Crux (#06 June 2013)

Sets and Goals

Corporate law queries used to be bread and butter for law counsels in Ukraine. In addition, this practice area is quite a favorable field for innovations designed by lawyers to meet the needs of clients.

No wonder, that the current discussion panel examines corporate developments and demands.

Oksana Kneychuk, partner, AstapovLawyers

Oksana Kneychuk, partner, AstapovLawyers

What are the latest trends of clients’ requests concerning corporate restructuring? What jurisdictions are most often sought by Ukrainian businesses and why? How did the Cyprus problem affect the choice of such jurisdictions?

Avoidance of an excessive tax burden has historically been one of the most important goals set by Ukrainian businesses in the course of corporate restructuring. Our recent experience shows that in many cases asset protection is becoming a decisive criterion. As a result, while choosing a reliable foreign jurisdiction Ukrainian clients evaluate many factors other than financial criteria. In some cases a choice is made in favor of a reputable holding jurisdiction (e.g. Luxembourg, Hong Kong) having no double tax avoidance treaty with Ukraine.

Due to tax-free repatriation of profits from Ukraine, low level of domestic taxation and absence of withholding tax on passive income distribution, Cyprus has been the most widely used jurisdiction, offering tax effective solutions for holding, trading, financing and licensing companies. European countries that have been extensively used in the past are still quite popular, but their tax efficient use is usually related to certain activities (e.g. the Netherlands, Austria — to holding activities; UK, Switzerland — to trading transactions). Neither have tax-free countries (e.g. BVI, Belize, Seychelles) lost their attractiveness.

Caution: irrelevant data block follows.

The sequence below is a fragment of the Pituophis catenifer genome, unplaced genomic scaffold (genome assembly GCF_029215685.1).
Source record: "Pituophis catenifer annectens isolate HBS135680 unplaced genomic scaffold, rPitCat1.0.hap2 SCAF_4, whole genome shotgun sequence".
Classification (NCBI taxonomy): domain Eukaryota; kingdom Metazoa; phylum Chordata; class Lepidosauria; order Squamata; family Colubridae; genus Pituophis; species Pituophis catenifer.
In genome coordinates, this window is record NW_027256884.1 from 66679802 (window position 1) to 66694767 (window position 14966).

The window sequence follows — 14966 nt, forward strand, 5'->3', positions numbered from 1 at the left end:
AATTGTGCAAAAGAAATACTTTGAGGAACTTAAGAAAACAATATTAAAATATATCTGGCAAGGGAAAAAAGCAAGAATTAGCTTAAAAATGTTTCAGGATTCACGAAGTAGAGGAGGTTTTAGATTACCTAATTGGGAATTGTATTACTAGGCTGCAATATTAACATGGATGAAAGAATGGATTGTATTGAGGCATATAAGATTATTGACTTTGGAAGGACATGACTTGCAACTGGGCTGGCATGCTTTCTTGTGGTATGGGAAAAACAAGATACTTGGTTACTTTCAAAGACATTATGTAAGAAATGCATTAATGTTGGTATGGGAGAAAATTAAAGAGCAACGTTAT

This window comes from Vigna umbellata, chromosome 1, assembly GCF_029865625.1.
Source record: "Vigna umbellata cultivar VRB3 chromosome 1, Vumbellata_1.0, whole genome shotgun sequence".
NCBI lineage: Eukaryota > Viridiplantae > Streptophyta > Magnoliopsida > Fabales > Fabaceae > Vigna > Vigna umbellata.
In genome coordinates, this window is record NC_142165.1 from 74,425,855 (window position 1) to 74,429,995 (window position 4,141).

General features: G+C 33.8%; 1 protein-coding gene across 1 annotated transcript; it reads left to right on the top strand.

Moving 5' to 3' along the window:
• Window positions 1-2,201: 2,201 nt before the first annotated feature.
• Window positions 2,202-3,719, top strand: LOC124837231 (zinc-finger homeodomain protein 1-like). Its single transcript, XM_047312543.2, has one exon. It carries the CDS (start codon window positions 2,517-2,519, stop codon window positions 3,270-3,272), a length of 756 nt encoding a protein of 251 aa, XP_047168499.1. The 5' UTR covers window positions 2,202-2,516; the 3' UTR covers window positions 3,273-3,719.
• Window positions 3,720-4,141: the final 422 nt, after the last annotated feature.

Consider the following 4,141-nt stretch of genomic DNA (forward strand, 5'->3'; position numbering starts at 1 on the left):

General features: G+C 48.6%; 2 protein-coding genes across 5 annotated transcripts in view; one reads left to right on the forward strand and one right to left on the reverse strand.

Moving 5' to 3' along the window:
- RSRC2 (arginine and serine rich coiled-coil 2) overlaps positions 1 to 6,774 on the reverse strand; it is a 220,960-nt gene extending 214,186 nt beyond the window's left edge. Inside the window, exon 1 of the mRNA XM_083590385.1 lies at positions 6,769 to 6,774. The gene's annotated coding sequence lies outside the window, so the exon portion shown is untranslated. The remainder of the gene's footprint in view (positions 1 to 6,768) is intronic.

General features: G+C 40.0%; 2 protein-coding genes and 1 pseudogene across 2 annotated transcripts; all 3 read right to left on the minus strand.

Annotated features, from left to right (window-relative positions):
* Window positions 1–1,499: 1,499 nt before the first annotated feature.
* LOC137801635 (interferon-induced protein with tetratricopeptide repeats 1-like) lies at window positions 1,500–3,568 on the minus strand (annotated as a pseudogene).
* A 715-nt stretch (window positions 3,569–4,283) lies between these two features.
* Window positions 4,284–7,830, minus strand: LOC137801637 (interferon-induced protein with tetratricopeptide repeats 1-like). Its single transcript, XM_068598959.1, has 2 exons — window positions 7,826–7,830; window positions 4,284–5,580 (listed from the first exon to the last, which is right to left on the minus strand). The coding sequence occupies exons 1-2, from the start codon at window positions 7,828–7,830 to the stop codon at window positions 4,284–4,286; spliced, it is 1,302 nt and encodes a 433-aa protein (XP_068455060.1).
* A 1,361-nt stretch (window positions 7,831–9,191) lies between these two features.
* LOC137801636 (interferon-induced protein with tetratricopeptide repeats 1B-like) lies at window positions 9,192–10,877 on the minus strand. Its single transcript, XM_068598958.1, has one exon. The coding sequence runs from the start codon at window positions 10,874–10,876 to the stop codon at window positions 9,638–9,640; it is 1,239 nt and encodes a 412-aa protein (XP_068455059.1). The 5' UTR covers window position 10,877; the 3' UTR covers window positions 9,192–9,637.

However, recent developments in Cyprus have generated a substantial interest in the use of alternative jurisdictions. Such countries as Hong Kong, Singapore, Canada, UAE, Malta and Estonia are becoming increasingly popular, and with proper planning may offer competitive and tax efficient solutions.

Yaroslav Romanchuk managing partner, ILC EUCON

Yaroslav Romanchuk managing partner, ILC EUCON

What are the trends in the development of corporate governance in Ukraine? What are the issues that clients most often approach external legal advisers about?

Business is the property of principals, while the right to run a property is delegated to management. The subject of corporate management is control of execution of corporate activity. A breach of the system of cooperation between owners, shareholders and management of a company as well as other interested persons is the most widespread problem that later forces the owner to turn to external legal counsel.

As a rule, a consequence of the breach of cooperation is the risk of loss of the principal’s assets. So, to concretize generally, the owners of the business and shareholders enlist outside legal advisers for protection of their assets.

It is especially so at present that the objects of attacks are not only material assets, but also non-material ones such as objects of intellectual property right. How to protect assets is not taught in universities as there is no such legal discipline and this legal practice has been formed as a result of working out of a system anti-raiding measures and large long-lasting work on protecting the business and property of foreign investors in Ukraine.

The development of transparent corporate management in Ukraine is restrained by unfavorable state policy.

It occurs when a property is lost with the participation of corrupt officials, representatives of law-enforcement agencies and the courts. It is necessary to take care of assets protection from the moment a business is established, when all is quiet, not as a last resort once “combat operations” have started. Law firms that in a consistent manner take care of issue of asset protection in Ukraine are such protectors of assets.

Igor Reutov, attorney, Gramatskiy & Partners attorneys at law

Igor Reutov, attorney, Gramatskiy & Partners attorneys at law

In practice, how are provisions of the Joint Stock Companies Act implemented in view of protection of minority shareholders’ rights?